Portland Multifamily Rent Growth Will Slow But Not Crash
Portland multifamily has been booming in recent years, but it does not have the earmarks of unsustainable growth. Instead, there are signs of a more modest slowdown, especially in recent growth.
"Unless there's a black swan event, Portland should have sustainable growth," Investors Management Group Vice President Steve Morris said. "But due to regulations and population growth, I believe we’ll revert to pre-2013 rent growth of 3% to 5% per year levels."
Owners will have to watch expenses closely, mainly water/sewer and maintenance, because those will grow regardless of how fast or slow rent increases, Morris said.
"The other cost will be loan rates. Last year, I underwrote at 4% and now am writing at 4.75%. Cap rates will track loan rates — both will go in the same direction — which will affect pricing," he said.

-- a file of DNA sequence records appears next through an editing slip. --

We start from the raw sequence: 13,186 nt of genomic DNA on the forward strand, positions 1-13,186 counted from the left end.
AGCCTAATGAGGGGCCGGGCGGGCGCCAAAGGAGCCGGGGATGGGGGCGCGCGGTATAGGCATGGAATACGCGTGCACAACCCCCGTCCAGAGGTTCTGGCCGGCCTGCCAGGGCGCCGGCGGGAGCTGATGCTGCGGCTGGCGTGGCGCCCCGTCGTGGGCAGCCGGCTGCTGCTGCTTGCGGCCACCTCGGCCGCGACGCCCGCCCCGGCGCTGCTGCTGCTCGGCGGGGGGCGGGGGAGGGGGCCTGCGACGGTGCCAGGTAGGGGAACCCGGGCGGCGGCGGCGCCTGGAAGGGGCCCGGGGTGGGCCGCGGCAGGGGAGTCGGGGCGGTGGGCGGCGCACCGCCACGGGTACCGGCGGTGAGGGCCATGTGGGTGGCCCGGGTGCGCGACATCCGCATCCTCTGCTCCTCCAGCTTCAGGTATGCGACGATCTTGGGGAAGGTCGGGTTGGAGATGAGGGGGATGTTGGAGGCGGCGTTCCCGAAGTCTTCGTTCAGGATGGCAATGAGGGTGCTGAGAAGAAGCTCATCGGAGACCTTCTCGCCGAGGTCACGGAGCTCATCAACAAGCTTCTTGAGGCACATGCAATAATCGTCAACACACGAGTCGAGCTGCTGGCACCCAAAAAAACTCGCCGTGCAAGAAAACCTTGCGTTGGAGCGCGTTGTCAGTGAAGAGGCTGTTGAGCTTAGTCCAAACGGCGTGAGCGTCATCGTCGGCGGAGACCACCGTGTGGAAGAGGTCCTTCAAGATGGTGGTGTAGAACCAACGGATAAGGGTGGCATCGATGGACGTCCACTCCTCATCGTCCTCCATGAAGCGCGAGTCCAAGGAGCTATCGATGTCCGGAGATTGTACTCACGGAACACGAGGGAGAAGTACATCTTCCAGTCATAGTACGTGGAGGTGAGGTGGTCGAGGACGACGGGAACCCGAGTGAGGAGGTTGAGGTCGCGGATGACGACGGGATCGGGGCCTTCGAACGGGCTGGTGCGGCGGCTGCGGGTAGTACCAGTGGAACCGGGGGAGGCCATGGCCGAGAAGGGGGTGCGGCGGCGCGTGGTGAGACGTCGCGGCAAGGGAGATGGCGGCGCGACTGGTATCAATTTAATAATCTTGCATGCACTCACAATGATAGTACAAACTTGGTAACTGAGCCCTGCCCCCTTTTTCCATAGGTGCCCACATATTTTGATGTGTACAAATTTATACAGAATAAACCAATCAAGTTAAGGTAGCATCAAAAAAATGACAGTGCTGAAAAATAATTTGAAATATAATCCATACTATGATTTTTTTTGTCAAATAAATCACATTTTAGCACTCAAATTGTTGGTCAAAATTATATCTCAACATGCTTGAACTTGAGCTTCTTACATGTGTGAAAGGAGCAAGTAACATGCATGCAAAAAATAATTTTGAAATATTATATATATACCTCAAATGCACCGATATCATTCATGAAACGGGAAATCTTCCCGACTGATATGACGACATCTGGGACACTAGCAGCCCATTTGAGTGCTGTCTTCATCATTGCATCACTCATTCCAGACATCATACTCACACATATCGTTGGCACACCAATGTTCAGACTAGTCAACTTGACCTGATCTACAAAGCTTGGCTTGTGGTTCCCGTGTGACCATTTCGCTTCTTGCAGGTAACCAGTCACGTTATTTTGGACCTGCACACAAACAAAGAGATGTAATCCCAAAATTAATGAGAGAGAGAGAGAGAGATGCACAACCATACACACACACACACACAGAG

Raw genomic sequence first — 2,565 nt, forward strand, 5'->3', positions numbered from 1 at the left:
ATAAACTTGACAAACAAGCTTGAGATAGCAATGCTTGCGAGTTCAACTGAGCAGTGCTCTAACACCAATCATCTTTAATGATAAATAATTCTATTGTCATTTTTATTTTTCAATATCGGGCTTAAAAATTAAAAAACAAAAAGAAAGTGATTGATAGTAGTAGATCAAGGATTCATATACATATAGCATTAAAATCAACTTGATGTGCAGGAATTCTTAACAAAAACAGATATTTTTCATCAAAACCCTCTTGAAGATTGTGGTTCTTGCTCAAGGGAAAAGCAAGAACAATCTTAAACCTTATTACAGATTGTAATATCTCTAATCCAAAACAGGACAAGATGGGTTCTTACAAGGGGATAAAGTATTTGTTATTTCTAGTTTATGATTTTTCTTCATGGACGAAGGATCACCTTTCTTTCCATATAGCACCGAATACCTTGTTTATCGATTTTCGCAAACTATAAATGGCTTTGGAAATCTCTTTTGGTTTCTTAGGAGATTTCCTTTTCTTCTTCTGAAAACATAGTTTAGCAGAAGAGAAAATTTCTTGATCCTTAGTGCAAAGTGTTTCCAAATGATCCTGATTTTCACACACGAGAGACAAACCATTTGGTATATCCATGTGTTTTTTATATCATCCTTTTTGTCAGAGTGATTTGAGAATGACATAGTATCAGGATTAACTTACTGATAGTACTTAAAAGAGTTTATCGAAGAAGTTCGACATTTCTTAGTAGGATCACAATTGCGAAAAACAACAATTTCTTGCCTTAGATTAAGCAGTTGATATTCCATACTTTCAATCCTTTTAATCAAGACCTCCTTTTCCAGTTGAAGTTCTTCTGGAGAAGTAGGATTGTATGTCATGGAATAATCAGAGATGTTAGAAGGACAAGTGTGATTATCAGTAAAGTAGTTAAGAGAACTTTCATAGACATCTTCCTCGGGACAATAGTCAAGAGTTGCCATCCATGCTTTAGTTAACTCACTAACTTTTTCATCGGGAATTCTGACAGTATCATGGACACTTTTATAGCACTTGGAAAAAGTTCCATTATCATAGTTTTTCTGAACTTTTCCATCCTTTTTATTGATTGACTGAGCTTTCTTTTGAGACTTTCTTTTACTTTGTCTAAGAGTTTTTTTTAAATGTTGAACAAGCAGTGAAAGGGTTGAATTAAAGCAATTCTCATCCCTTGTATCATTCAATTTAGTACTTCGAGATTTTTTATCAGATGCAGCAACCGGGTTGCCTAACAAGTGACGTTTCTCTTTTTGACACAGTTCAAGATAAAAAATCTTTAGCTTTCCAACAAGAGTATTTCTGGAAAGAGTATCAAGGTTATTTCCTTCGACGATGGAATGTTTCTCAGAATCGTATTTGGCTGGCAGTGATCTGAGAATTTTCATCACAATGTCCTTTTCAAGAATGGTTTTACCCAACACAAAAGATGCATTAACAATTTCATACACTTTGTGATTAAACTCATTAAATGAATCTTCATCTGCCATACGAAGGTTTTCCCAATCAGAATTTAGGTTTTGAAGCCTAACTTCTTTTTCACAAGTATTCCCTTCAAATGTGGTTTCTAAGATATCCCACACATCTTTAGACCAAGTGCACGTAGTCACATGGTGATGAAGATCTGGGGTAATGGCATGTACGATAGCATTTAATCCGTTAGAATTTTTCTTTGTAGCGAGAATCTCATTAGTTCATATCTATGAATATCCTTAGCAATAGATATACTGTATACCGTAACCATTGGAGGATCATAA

There is some risk of too much high-end product in Portland, but mostly that means the market will need more time to absorb it, rather than the challenges that come with overbuilding.
"Assuming high-end means more than $2,500 per month for a two-bedroom unit, right now we’ll need time for absorption," Morris said.
The majority of new construction has been on the high end and close in, or in Portland's tech corridor.
"There are concessions being offered at the high end of the market now," Morris said. "Unlike Seattle, most job growth isn’t in the over-$90K-a-year category."
Portland's employment dynamic has not affected existing properties, especially in good locations, Morris said.
"I don’t anticipate it will. On the other hand, if you go to the other end, low-income housing rents will probably go up faster."